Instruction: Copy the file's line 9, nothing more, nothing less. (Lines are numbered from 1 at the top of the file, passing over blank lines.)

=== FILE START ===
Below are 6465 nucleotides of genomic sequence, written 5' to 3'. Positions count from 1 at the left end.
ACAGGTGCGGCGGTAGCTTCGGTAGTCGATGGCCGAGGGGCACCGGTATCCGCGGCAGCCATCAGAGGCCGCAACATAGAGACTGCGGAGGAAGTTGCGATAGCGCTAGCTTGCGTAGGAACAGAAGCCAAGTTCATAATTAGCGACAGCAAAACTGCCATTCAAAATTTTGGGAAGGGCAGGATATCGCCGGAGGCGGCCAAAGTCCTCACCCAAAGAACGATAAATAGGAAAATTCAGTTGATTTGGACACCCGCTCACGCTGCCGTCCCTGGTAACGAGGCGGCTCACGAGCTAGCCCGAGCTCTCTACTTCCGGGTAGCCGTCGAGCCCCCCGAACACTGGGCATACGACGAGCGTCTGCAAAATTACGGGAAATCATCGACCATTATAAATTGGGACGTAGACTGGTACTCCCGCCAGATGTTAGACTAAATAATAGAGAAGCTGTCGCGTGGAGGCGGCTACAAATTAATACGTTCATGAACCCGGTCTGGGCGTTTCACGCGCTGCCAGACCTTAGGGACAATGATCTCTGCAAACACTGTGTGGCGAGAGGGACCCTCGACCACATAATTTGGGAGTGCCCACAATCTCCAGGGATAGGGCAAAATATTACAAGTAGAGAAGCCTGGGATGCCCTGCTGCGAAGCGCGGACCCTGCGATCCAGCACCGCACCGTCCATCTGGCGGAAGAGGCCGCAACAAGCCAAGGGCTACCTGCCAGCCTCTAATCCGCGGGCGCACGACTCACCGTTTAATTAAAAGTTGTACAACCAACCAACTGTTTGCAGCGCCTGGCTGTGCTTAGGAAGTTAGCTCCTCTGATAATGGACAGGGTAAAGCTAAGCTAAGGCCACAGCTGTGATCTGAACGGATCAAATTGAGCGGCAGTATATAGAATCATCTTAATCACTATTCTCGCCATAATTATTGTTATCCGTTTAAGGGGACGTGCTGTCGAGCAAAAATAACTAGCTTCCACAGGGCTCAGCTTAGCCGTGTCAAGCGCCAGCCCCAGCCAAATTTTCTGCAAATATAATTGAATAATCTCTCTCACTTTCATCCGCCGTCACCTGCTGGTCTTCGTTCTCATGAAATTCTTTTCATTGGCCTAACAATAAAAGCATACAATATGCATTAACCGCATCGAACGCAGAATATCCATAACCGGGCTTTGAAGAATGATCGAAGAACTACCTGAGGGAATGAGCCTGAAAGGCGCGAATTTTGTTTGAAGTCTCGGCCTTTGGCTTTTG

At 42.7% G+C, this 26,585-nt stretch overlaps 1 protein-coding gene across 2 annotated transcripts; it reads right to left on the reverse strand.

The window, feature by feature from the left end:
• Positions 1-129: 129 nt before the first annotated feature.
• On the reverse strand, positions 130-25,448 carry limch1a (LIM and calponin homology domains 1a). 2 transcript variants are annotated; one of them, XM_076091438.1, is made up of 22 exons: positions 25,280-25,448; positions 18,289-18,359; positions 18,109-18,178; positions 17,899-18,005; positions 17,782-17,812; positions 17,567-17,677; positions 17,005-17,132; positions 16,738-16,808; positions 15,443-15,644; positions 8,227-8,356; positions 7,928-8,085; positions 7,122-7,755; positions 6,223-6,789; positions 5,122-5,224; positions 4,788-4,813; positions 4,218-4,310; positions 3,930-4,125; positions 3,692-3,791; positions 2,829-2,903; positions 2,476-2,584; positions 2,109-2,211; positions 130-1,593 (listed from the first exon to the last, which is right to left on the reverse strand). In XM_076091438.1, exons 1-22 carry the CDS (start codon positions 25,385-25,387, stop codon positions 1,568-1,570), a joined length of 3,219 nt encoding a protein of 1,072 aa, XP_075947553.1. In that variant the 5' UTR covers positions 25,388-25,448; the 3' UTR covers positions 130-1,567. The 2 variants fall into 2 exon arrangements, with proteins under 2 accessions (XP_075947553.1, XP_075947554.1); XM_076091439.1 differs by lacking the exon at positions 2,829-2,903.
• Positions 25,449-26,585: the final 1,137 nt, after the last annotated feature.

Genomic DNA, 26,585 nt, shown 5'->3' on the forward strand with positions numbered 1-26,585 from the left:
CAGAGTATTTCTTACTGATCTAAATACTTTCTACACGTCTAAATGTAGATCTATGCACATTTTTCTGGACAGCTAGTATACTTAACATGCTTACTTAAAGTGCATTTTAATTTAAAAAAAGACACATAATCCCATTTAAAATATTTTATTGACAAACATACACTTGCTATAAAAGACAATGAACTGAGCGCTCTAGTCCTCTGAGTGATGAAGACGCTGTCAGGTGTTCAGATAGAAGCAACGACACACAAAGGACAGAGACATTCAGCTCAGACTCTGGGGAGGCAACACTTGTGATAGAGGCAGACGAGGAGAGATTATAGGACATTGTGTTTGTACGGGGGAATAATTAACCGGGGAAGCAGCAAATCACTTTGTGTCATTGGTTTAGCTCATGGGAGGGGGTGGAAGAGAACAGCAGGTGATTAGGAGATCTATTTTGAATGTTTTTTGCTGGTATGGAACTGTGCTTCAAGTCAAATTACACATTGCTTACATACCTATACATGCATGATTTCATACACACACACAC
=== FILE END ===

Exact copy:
CAGAGTATTTCTTACTGATCTAAATACTTTCTACACGTCTAAATGTAGATCTATGCACATTTTTCTGGACAGCTAGTATACTTAACATGCTTACTTAAAGTGCATTTTAATTTAAAAAAAGACACATAATCCCATTTAAAATATTTTATTGACAAACATACACTTGCTATAAAAGACAATGAACTGAGCGCTCTAGTCCTCTGAGTGATGAAGACGCTGTCAGGTGTTCAGATAGAAGCAACGACACACAAAGGACAGAGACATTCAGCTCAGACTCTGGGGAGGCAACACTTGTGATAGAGGCAGACGAGGAGAGATTATAGGACATTGTGTTTGTACGGGGGAATAATTAACCGGGGAAGCAGCAAATCACTTTGTGTCATTGGTTTAGCTCATGGGAGGGGGTGGAAGAGAACAGCAGGTGATTAGGAGATCTATTTTGAATGTTTTTTGCTGGTATGGAACTGTGCTTCAAGTCAAATTACACATTGCTTACATACCTATACATGCATGATTTCATACACACACACAC